Two days later we were back. We opened up what we hoped would be an even older privy. The signs were very confusing. There was 1850s redware, 1890s glass shards, and 1870s yellow-ware all mixed up. In a few minutes we realized, we had dug right between two privies. We determined that the earlier privy, a brick lined round hole at the back of the lot (#1), had no bottles at all. It contained redware and other domestic ware, some decorated and all obviously very early.

Time was wasting. We turned our attention to the other privy, but signs were not good, only newer 1890s bottles in what seemed to be a very deep hole. We couldn't believe it as we probed for the walls, nothing in either direction. Our five foot probes were too short. It was the biggest privy we had ever found in town. It turned out to measure a whopping 9 x 7 x 8+ feet deep. Luckily, we were digging down the back side, hopefully, where bottles would be located. We opened u p a small section to sink a test hole. Our efforts produced a few pumpkin seed flasks and some prescription bottles but... the next bottle

out was an "Essence of Peppermint By the Kings Patent", an early open Pontil bottle. What to do, What to do? We would have to tear up half of the yard to open this privy up and because of its depth it would be unsafe to do otherwise. The landowner, by now totally hooked, cheerfully said, "Go for it!" We dug and dug and dug. This was no 'start at ten home by two' type hole. We estimated it would take the two of us until after dark to complete this project. It was in fact, 12:30 AM by the time we finished digging and refilling the hole. We were exhausted after more than fifteen hours of digging. Our landowner came out just as we finished putting the sod back and said she was disappointed we weren't going to leave the hole open for her weekend visitors to see. She said she hoped there was another privy we could dig.

All of the Pontil age bottles were below the 7 foot level. There were some great groaners: two iron pontiled Townsend's Sarsaparillas, a pontiled Shaker Sarsaparilla, colored pontiled peppersauce bottles, a beautiful multi-sided olive green medicine or master ink, numerous scroll flasks, a double eagle flask, several iron pontiled ales, an emerald green Clarke and White mineral water, a Pontil black glass piece with a string lip, lots of inks and shards of many redware vessels. Judging-from the artifacts, this property must have been one in which a family of affluence had lived.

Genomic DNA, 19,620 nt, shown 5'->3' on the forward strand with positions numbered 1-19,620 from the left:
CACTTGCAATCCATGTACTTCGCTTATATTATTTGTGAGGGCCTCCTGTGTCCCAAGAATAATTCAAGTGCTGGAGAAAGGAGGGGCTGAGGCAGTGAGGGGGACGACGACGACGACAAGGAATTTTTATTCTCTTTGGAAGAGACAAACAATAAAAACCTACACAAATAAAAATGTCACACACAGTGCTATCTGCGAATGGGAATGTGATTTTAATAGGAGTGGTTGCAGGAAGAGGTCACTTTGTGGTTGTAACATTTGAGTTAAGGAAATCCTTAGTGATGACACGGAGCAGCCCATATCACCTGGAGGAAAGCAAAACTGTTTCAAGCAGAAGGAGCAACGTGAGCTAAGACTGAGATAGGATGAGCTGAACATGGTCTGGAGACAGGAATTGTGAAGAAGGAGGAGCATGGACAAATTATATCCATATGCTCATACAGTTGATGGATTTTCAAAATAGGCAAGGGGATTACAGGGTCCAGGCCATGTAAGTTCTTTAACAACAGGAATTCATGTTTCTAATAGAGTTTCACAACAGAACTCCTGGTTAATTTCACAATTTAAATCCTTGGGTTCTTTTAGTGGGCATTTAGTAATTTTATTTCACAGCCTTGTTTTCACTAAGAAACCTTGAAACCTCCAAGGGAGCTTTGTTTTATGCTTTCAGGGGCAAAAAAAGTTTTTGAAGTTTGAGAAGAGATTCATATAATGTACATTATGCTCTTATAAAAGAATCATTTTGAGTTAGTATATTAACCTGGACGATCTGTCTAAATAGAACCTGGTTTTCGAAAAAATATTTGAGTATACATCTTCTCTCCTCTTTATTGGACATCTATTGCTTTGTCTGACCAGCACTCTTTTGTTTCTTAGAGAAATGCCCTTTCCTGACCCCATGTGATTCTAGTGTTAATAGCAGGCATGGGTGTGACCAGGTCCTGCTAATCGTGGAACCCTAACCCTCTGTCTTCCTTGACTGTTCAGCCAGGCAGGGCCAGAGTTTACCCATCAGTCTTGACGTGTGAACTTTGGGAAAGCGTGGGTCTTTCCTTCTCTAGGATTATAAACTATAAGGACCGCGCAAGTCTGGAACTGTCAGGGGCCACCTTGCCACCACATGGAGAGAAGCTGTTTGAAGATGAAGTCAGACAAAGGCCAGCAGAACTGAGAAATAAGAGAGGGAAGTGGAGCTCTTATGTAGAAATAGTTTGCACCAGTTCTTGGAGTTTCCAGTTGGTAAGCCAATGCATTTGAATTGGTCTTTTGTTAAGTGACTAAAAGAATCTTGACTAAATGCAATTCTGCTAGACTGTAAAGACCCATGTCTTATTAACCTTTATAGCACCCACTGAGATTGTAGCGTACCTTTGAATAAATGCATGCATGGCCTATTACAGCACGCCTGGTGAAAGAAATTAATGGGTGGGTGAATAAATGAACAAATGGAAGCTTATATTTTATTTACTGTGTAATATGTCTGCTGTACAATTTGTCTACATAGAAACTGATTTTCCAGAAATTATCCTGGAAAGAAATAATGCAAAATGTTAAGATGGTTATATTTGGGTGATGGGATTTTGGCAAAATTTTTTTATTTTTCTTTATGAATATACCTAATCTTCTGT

Ted was in the hole when it happened. He said there was a scroll flask he was trying to get out, or maybe it was a rock, he couldn't tell. Whatever it was it was lying right on the very bottom. Moments later, he was holding a flask, an incredible flask! From the shape, I could tell it was an early one. It was so dirt covered it was hard to read but I could make out the wording "Gem Lafayette".


You'll find the Lafayette flask and hundreds of others pictured, described and price in
Digger's Volume 3, Flasks. Don't let thousands of dollars slip through your fingers.


1. Thomas Ireland owned the property described in this article from 1820-1858. The house was built in 1817 by Henry C. Jones and apparently sold to Ireland in 1820. This information was found in local real estate records.


Dictionary of American Biography, Vol. 10. New York:

Charles Scribner’s Sons, 1933.

Dictionary of American History, Vol. IV. Revised Edition. New York: Charles Scribner's Sons, 1976.

McKearin, Helen and Wilson, Kenneth. American Bottles & Flasks and Their Ancestry. New York: Crown Publishers, inc., 1978.

Wilson, James and Fiske, John. Appletons’ Cyclopaedia of American Biography. New York: D. Appleton and Company, 1888.